2) Only contributing the minimum amounts towards your programs
We did an article that went into great detail on this specifically for health insurance, but the same holds true for other types of benefits. There’s a happy medium, whereas, in a business, you can help cover more of your insurance and benefits costs for your employees and not have to pay them as much. It is cheaper to cover benefits than give pay raises for your entire staff, and studies show that most employees will take benefits being covered more over a pay raise even though financially, they would be better off with a pay raise. Employees have a negative connotation when they have to cover the benefits themselves. This also looks really good on paper when you are trying to recruit.
3) NOT considering doing underwriting if you are a small business with less than 51 employees
The naming of the legislation that governs individual and small group fully insured plans, the Affordable Care Act, is very misleading. It should not have the word Affordable included in its name, but the politicians who passed this needed to disguise what they were actually doing. Nowadays, the individual and small group fully insured market is more expensive and has fewer options than those two markets before January 1, 2014, when this legislation went into effect.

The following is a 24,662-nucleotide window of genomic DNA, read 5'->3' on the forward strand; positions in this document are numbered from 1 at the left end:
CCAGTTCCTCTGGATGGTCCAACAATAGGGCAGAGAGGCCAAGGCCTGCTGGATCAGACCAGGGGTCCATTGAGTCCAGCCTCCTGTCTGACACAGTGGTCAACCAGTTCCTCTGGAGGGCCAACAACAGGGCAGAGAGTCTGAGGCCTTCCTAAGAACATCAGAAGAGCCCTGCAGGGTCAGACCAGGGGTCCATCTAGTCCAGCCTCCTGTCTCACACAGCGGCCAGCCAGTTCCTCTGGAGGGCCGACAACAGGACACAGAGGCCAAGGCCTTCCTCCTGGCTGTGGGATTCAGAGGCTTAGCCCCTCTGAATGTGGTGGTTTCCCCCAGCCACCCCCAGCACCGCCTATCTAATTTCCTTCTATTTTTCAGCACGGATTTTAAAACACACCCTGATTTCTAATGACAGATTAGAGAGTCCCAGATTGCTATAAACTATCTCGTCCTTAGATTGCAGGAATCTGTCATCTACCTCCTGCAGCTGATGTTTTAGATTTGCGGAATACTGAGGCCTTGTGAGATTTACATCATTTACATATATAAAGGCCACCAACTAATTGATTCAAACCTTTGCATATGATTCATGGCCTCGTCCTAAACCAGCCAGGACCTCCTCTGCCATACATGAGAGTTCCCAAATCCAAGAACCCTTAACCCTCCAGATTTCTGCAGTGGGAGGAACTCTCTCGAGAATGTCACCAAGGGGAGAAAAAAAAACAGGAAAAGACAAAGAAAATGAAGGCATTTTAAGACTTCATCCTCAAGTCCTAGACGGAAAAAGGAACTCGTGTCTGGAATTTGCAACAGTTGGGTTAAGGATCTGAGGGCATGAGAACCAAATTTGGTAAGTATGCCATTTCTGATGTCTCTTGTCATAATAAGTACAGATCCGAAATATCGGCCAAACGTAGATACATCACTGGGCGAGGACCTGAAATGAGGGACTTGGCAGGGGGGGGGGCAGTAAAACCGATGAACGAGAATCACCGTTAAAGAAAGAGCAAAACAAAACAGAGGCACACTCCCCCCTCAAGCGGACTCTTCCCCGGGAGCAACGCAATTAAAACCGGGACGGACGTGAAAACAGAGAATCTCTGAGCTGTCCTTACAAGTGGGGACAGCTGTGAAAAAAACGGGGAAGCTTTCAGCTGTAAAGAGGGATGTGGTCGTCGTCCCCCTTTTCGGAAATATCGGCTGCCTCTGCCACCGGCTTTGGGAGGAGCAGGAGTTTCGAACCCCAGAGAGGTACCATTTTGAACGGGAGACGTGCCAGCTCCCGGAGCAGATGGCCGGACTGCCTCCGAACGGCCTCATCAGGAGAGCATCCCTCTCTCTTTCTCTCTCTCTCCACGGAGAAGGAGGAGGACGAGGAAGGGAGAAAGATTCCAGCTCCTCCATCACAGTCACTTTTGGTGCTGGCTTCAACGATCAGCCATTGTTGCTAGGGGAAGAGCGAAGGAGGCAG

While it sounds good on paper to treat everyone the same when it comes to the cost of health insurance, what it did, in reality, was raise premiums on individuals and groups who do not spend a lot on claims. Those premiums can be used to subsidize and offset the losses the insurance companies are experiencing on groups with a lot of claim utilization.